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|Born||14 August 1894|
|Died||12 September 1964 (aged 70)|
Ibler was born in Zagreb. He gained his diploma in architecture at the Technische Hochschule in Dresden, Germany. In 1921, he joined the group around Le Corbusier and L'Esprit Nouveau in Paris. He then studied from 1922 to 1924 at the Staatliche Kunstakademie in Berlin, in the studio of German architect Hans Poelzig which influenced his work during 1920s.
His first significant project, the District Labour Insurance Building in Zagreb (1923), was the first project to reflect the spirit of the modern architectural movement in Yugoslavia. Between 1925 and 1935, he established the so-called "Zagreb school of architecture" with fellow architects Drago Galić, Mladen Kauzlarić, Stjepan Planić and others.
Drago Ibler was a strong supporter of the social ideals of modern architecture as well as the aesthetics, and founded the Earth Group (Croatian: Grupa Zemlja), with a group of left-oriented progressive artists. He was also a member of CIAM.
In the 1920s and 1930s, Ibler worked on numerous architectural competitions, but with poor results due to the conservative environment and resistance to his progressive ideas. In this time he designed villas on the island of Korčula and in Zagreb, several industrial buildings, the District Labour Insurance Building in Mostar (built in 1930, today an ambulatory care facility), this building has a convex half-ring-shaped entrance with a porch, and a dynamical balance of the low office building and the tall volume of the residential part and stairways.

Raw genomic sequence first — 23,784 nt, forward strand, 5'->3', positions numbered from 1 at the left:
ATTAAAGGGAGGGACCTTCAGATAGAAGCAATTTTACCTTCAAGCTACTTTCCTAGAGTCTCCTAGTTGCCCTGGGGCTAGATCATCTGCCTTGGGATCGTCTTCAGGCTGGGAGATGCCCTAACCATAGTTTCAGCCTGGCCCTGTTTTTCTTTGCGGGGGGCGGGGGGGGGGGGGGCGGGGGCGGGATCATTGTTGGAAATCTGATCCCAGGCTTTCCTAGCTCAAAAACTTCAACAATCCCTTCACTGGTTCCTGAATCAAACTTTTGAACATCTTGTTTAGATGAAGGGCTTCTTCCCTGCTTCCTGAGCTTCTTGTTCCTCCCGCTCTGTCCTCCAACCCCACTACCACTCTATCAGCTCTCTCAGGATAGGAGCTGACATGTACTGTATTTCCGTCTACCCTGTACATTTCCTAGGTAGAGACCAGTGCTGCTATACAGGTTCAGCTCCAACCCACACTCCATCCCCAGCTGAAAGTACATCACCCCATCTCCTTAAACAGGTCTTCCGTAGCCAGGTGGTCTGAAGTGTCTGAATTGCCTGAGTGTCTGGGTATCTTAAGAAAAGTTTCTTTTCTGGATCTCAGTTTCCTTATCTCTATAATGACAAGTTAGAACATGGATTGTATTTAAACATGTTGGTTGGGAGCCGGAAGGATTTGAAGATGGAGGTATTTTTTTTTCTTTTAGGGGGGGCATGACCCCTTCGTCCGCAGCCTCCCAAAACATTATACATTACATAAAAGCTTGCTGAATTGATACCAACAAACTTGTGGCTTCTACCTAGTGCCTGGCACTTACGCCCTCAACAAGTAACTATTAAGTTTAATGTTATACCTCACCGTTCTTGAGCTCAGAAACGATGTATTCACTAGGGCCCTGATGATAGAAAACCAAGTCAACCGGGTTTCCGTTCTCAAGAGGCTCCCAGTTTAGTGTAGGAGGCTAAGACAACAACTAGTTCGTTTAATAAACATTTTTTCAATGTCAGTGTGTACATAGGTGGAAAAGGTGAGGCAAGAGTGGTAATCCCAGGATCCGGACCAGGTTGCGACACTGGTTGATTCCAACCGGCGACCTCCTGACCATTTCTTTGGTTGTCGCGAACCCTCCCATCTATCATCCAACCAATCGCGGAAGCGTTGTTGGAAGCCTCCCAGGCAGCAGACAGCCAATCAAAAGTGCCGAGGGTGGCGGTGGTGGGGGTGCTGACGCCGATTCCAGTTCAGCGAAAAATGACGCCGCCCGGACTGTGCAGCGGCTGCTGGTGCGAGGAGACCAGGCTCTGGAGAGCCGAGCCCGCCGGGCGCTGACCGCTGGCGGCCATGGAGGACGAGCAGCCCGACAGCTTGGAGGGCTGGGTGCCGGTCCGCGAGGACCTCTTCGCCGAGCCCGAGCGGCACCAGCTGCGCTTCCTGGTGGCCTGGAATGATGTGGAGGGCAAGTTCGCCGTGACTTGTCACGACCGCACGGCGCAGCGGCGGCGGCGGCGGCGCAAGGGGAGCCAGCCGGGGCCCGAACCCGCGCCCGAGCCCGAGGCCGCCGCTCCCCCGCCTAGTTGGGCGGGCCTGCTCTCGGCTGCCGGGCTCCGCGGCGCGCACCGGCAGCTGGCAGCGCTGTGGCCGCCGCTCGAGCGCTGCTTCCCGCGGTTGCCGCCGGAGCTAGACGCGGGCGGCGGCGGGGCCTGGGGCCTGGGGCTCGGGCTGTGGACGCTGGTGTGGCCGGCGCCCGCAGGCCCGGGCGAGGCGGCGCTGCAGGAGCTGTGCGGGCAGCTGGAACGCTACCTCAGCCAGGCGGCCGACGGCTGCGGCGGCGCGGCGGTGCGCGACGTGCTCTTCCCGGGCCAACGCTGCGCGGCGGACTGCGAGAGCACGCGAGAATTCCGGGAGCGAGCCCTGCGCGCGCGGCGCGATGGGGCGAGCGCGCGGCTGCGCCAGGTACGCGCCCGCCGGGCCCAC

After that, he designed the District Labour Insurance Building in Skopje (1932), which was important for Yugoslav architecture because it introduced Le Corbusier's principles, including ribbon windows.
In 1926, Drago Ibler became a professor at the Zagreb Academy of Fine Arts, where he taught architecture until 1941. After that, he relocated to Switzerland and joined the University of Geneva as a lecturer in architecture.
After the World War II, in 1950, he returned to Zagreb, and led a Master Studio in architecture, returning to teaching at the Academy of Fine Arts. He ceased to be a rigid functionalist and encouraged the humanization of architecture by means of more decorative, sculptural and harmonious compositions. An example of this are his designs for the New Opera House in Belgrade (1948; unrealized). He made excellent designs for the New Yugoslav Embassy in Moscow (1959; unrealized), and New Tito's Residence in Zagreb (1961- 4; unrealized). Before his death, he designed several residential blocks in the centre of Zagreb, which are characterized by simplicity and functional planning, in Martićeva, Smičiklasova and Vlaška Streets.
- Damjanovic, Dragan. "Expressionism in Croatian Architecture of the Interwar Period, Architectura-Zeitschrift für Geschichte der Baukunst, 44 (2015), 1 (2014); 61-86". Architectura-Zeitschrift für Geschichte der Baukunst, 44 (2015), 1 (2014); 61-86.
- "Iblerov drveni neboder: Opasnost s visina u središtu grada". Vjesnik (in Croatian). 18 February 2000. Archived from the original on 12 September 2003.